Show that a polynomial is irreducible in $\mathbb{Q}$

Show that polynomial $f\left( x \right) = x\left( {x - 1} \right)\left( {x - 2} \right)\left( {x - 3} \right)\left( {x - 4} \right) - a$ is irreducible in $\mathbb{Q}$, where $a \in - 2 + 5\mathbb{Z}$.

I have shown that $f$ doesn't have zeroes in $\mathbb{Q}$. We also know that since $f$ is primitive, by Gauss lemma, it is irreducible in $\mathbb{Q}$ iff it is irreducible in $\mathbb{Z}$.

I figured we could use $\pi :\mathbb{Z}\left[ X \right] \to \left( {\mathbb{Z}/5\mathbb{Z}} \right)\left[ X \right]$, show that it is a homomorphism and that irreducibility of $\pi \left( f \right)$ implies irreducibility of $f$.

But, assuming all these statements are true, which I haven't bothered yet to check, how can we see that $\left( {\pi \left( f \right)} \right)\left( x \right) = {x^5} + 4x + 2$ is irreducible in $\left( {\mathbb{Z}/5\mathbb{Z}} \right)\left[ X \right]$?

-

In $\mathbb{F}_p[x]$, we have $\prod_{i=0}^{p-1} \left ( x-i \right ) = x^p - x$.

Now it is known that if $p \nmid a$ ,then $x^p - x + a$ is irreducible over $\mathbb{F}_p[x]$.

Proof: Let $\alpha \not\in \mathbb{F}_p$ be a root of $x^p - x + a$ over $\mathbb{F}_p$. Then all the elements $\alpha, \alpha + 1 ,\ldots, \alpha + p-1$ are roots of $x^p - x + a$ over $\mathbb{F}_p$.So $\mathbb{F}_p (\alpha)$ is the splitting field of $x^p -x + a$ over $\mathbb{F}_p$.Now its easy to see that the degree of the minimal polynomial of $\alpha$ over $\mathbb{F}_p$ divides $p$.(*) Since $p$ is a prime, degree of the minimal polynomial of $\alpha$ over $\mathbb{F}_p$ is $p$. (It can't be $1$ since $\alpha \not\in \mathbb{F}_p$.) This proves that the minimal polynomial is actually $x^p - x + a$. So it must be irreducible and we are done.

An elementary proof of it for the case $p=5$, can be found in http://www.artofproblemsolving.com/Forum/viewtopic.php?p=2450995#p2450995.

Edit: (*)

The degree of the minimal polynomial $g_0(x)$ of $\alpha$ over $\mathbb{F}_p[x]$ is equal to $[\mathbb{F_p}(\alpha) : \mathbb{F_p}] = n$ (let). Since $\mathbb{F_p}(\alpha) = \mathbb{F_p}(\alpha + t)$, minimal polynomial $g_k(x)$ of $\alpha + t$ also has degree $n$. Note that $g_k(x) | x^p - x + a$.So roots of $g_k(x) \in \left \{ \alpha, \ldots, \alpha + p-1 \right \}$. Also note that from the uniqueness of minimal polynomial $g_r(x)$ and $g_s(x)$ has no common root for $r \ne s$. So roots of $g_k(x)$ partitions $\left \{ \alpha, \ldots, \alpha + p-1 \right \}$ with $n$ elements in each class. So $n | p$.

-
Thank you for the general proof, I'm reading it now and will accept your answer as soon as the option becomes available – Alen Nov 20 '12 at 13:26
How can we see that degree of the minimal polynomial divides $p$? – Alen Nov 20 '12 at 17:04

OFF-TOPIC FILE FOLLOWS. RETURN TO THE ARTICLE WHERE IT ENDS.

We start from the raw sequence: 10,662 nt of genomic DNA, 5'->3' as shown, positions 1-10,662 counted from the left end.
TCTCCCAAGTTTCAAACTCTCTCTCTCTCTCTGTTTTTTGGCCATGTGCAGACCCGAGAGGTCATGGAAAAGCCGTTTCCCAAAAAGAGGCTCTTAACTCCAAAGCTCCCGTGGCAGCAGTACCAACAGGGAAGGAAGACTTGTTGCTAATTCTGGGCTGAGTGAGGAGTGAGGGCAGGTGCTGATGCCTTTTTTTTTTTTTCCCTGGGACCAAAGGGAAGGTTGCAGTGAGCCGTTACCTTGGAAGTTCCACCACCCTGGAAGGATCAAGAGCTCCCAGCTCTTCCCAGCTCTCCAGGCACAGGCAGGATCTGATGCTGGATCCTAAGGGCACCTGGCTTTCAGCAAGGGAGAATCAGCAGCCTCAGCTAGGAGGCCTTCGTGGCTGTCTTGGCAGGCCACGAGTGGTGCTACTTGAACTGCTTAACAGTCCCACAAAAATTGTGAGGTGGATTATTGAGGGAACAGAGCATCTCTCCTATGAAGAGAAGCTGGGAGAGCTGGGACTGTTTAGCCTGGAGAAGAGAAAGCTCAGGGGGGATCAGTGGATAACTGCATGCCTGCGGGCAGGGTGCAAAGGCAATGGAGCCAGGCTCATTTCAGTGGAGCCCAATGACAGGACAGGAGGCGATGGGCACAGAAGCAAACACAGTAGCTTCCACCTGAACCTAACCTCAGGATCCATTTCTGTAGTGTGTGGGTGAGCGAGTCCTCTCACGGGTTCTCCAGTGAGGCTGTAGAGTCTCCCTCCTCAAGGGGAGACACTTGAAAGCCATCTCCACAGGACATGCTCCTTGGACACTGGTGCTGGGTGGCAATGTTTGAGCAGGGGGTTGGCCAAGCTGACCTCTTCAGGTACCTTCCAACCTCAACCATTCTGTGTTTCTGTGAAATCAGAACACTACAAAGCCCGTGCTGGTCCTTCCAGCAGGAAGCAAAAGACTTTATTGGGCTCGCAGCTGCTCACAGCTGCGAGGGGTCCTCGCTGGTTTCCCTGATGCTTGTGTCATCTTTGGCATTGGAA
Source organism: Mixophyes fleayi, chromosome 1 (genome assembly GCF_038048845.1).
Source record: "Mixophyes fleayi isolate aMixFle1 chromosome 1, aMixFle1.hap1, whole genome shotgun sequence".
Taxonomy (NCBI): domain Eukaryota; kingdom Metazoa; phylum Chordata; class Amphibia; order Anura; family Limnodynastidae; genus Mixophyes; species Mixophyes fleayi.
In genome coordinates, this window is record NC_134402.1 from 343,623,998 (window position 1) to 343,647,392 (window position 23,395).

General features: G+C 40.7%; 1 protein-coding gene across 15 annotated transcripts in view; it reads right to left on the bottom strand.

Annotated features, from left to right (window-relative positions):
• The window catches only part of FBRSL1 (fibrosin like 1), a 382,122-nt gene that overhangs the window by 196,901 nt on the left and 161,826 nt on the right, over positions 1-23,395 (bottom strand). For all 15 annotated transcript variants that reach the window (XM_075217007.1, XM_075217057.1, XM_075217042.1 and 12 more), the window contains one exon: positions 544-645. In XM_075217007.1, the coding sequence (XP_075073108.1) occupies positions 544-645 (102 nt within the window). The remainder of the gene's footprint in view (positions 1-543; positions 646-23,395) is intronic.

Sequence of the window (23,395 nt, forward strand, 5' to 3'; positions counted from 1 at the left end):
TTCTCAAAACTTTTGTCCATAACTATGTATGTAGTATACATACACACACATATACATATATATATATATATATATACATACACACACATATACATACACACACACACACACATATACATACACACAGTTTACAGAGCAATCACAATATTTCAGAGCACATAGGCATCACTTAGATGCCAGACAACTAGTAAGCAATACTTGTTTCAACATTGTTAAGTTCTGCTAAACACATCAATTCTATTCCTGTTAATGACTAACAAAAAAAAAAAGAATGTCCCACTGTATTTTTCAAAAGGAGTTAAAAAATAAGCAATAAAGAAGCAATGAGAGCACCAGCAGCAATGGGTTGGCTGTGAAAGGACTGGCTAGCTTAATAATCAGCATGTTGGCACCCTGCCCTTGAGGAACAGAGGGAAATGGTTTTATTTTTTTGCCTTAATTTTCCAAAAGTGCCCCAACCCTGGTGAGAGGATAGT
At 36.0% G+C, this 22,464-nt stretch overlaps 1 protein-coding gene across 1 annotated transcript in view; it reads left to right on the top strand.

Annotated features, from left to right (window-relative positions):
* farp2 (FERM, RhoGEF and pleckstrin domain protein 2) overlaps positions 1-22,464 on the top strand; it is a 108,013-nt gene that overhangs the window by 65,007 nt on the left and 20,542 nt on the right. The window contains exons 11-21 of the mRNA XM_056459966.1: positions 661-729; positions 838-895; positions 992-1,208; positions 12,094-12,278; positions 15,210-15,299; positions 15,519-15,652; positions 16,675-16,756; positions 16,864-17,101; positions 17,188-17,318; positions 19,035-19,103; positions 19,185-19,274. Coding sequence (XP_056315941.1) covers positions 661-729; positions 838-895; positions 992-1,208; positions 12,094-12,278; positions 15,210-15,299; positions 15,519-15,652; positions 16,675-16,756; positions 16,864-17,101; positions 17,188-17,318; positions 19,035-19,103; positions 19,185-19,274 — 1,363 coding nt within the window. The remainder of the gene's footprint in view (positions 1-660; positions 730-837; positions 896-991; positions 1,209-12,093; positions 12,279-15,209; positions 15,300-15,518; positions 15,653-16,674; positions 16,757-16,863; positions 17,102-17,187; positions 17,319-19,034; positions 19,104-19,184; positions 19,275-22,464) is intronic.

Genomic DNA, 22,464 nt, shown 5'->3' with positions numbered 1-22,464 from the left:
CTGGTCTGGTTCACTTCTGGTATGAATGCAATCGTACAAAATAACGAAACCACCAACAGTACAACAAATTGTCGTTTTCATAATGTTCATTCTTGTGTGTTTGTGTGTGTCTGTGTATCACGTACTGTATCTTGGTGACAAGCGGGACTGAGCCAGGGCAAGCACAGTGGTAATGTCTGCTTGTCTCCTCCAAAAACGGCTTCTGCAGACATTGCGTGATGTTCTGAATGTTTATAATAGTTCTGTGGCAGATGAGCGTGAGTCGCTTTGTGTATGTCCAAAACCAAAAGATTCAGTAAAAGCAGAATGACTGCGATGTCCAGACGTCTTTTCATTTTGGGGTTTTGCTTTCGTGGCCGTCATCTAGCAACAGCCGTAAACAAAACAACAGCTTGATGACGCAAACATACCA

Hello, I have edited my answer with explanation. – Shubhodip Mondal Nov 20 '12 at 17:48
Suppose ${\mu _\alpha }\left( {\alpha + j} \right) = {\mu _{\alpha + k}}\left( {\alpha + j} \right) = 0$, then ${\mu _\alpha },{\mu _{\alpha + k}}$ are both irreducible monics over $\mathbb{Z}/p\mathbb{Z}$, have a common zero $\alpha + j$ and $\deg {\mu _\alpha } = \deg {\mu _{\alpha + j}} = \deg {\mu _{\alpha + k}} = n$ which implies ${\mu _\alpha } = {\mu _{\alpha + j}} = {\mu _{\alpha + k}}$. Thank you, everything is clear now – Alen Nov 20 '12 at 19:33
Yes. Actually in my answer it should be " ...For $r \ne s$, either $g_r(x) = g_s(x)$, or they have no common root." – Shubhodip Mondal Nov 20 '12 at 20:01

An alternative, possible, but really terrible, approach, is to prove that there no polynomials of the form $q(x)=x^2-Ax-B$ that divide $p(x)=x(x^2-1)(x^2-4)-a$. If we explicitly compute $p(x)\pmod{q(x)}$, we get: $$(B^2+(3A^2-5)B+(A^2-1)(A^2-4))\,x+AB(2B+A^2-5)-a,$$ and four times the coefficient of $x$ is: $$(2B+3A^2-5)^2-(5A^4-10A^2+9).$$ Since the last quantity must be zero, it is necessary that $(5A^4-10A^2+9)$ is a square, say: $$(\clubsuit)\qquad 5(A^2-1)^2 + 4 = Q^2.$$ Using the theory of Pell's equations we can write down the entire family of integer solutions to $$5X^2-Y^2 = -4$$ and look for the solutions $(X,Y)$ in which $X+1$ is a square, in order to prove that the only integer solutions to $(\clubsuit)$ occur for $A=0,\pm 1,\pm 2,\pm 3$. Do not try this at home.

-
Isn't the set of solutions to your Pell equation (a) infinite and (b) given by a fairly complicated recurrence relation/explicit formula involving quadratic surds raised to arbitrary powers? How do you show the non-squarehood of $X+1$ from there? (I appreciate that this is a How Not To Solve; I'm just wondering how you would even go from there...) – Steven Stadnicki Nov 20 '12 at 16:15
The key is that $5X^2-Y^2=-4$ is not a "generic" Pell equation, here the $X$ are the Fibonacci numbers with even index, so the problem is to find the natural numbers $m$ such that $F_{2m}+1$ is a square, that is not so terrible. – Jack D'Aurizio Nov 20 '12 at 16:22
Yes, I was hoping to avoid this approach in order to better understand the technique with $\mathbb{Z}/p\mathbb{Z}$ – Alen Nov 20 '12 at 17:01